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Children with ADHD symptoms often display social competence deficits, yet mechanisms for their social difficulties remain unclear. Using data from the normative sample of non-intervention respondents (N = 387; 50 % male; 49 % non-European-American; age at initial assessment: M = 6.5 years, SD = 0.48) in the Fast Track project (Lochman and CPPRG Journal of Consulting and Clinical Psychology 63:549–59, 1995), the social-information processing ability of accessing responses for social situations was modeled across four time points from kindergarten to third grade. Teacher-rated aggression and ADHD symptoms were included as predictors of the intercept and slope. Low ADHD symptoms were associated with a decline in aggressive responses across childhood, whereas high ADHD symptoms were linked to an increase in aggressive responses that decelerated between second and third grade. Regarding competent responses, low ADHD symptoms predicted increases in competent responses, but this increase decelerated between second and third grade. High ADHD symptoms were also associated with a slight increase in competent responses into first grade, but competent responses decreased from first to third grade. Neither aggression nor the interaction of ADHD symptoms and aggression accounted for a significant amount of variance in aggressive or competent responses. Future research should identify if differences in response access associated with high and low ADHD symptoms link to difficulties making and keeping friendships.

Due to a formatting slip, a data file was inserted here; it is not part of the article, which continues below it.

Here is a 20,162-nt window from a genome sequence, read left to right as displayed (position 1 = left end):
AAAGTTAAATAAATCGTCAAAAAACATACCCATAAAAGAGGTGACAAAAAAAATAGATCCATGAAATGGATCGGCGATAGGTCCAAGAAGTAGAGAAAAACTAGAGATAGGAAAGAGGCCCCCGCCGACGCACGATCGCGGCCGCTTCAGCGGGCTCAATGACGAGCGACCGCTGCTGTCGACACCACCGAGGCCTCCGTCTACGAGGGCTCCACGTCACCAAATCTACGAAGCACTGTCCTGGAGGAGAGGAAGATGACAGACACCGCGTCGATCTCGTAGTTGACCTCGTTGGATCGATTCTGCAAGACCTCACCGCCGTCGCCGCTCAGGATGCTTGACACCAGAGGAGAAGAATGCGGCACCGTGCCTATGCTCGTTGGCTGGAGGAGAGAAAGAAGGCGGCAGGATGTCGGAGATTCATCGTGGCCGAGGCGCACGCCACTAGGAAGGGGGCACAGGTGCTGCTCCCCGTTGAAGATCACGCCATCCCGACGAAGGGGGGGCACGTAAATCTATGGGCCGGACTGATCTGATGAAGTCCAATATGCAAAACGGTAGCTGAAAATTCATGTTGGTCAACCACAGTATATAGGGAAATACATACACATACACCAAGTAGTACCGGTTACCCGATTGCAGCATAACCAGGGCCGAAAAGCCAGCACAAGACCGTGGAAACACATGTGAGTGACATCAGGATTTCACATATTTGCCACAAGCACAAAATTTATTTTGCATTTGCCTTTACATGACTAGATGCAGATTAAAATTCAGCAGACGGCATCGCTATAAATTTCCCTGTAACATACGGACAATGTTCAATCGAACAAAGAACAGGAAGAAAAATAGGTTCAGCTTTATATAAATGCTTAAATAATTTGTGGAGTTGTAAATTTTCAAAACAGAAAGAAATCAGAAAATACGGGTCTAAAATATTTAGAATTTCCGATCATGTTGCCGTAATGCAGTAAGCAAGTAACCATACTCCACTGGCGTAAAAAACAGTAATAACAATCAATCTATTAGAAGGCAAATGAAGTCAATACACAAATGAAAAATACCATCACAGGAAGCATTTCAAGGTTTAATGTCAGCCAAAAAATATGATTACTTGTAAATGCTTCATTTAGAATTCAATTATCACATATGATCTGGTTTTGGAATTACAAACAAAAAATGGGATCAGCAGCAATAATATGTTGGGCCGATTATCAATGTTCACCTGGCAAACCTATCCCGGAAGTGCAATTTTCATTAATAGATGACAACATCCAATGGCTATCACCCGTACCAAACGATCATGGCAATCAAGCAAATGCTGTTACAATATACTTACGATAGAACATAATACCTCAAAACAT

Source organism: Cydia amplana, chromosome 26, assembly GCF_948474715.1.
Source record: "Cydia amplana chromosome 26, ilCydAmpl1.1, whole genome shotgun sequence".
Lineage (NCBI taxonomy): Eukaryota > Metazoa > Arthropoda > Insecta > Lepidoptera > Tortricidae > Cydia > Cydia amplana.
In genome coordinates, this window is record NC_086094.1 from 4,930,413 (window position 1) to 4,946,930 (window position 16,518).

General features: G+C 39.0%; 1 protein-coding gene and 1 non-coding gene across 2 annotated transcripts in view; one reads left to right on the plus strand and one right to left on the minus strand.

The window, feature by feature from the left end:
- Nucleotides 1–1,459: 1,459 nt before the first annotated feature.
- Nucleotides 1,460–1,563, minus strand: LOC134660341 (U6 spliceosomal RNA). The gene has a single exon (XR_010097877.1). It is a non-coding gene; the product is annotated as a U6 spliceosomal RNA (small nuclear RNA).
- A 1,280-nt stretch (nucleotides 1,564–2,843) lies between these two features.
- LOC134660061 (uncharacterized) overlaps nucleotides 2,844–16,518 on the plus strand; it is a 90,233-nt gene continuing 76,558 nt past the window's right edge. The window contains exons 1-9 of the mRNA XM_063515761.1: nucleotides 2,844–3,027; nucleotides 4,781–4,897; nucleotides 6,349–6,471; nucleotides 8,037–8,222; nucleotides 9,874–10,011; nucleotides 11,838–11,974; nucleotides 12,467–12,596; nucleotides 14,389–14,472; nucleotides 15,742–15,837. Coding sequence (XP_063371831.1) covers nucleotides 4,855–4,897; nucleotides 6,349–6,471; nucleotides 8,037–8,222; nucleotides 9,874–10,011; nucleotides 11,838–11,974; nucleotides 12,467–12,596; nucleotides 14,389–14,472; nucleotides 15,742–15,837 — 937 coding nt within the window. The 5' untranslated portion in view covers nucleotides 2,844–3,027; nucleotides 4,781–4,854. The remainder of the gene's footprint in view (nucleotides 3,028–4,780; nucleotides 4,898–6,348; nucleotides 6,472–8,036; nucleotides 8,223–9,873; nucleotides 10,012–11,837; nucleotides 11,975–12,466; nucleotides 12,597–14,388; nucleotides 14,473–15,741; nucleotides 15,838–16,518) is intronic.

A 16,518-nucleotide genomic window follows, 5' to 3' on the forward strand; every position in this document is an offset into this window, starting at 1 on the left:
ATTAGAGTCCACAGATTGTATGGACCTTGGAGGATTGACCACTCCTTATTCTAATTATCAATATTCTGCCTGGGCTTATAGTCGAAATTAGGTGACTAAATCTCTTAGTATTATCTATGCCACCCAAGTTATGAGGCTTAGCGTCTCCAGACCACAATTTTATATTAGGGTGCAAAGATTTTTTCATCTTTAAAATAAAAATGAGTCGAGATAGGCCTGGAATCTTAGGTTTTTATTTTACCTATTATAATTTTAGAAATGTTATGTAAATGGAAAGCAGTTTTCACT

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- A Longitudinal Assessment of the Associations Among Response Access, Attention Problems, and Aggression during Childhood
Kathryn Van Eck
Patrick S. Malone
- Springer US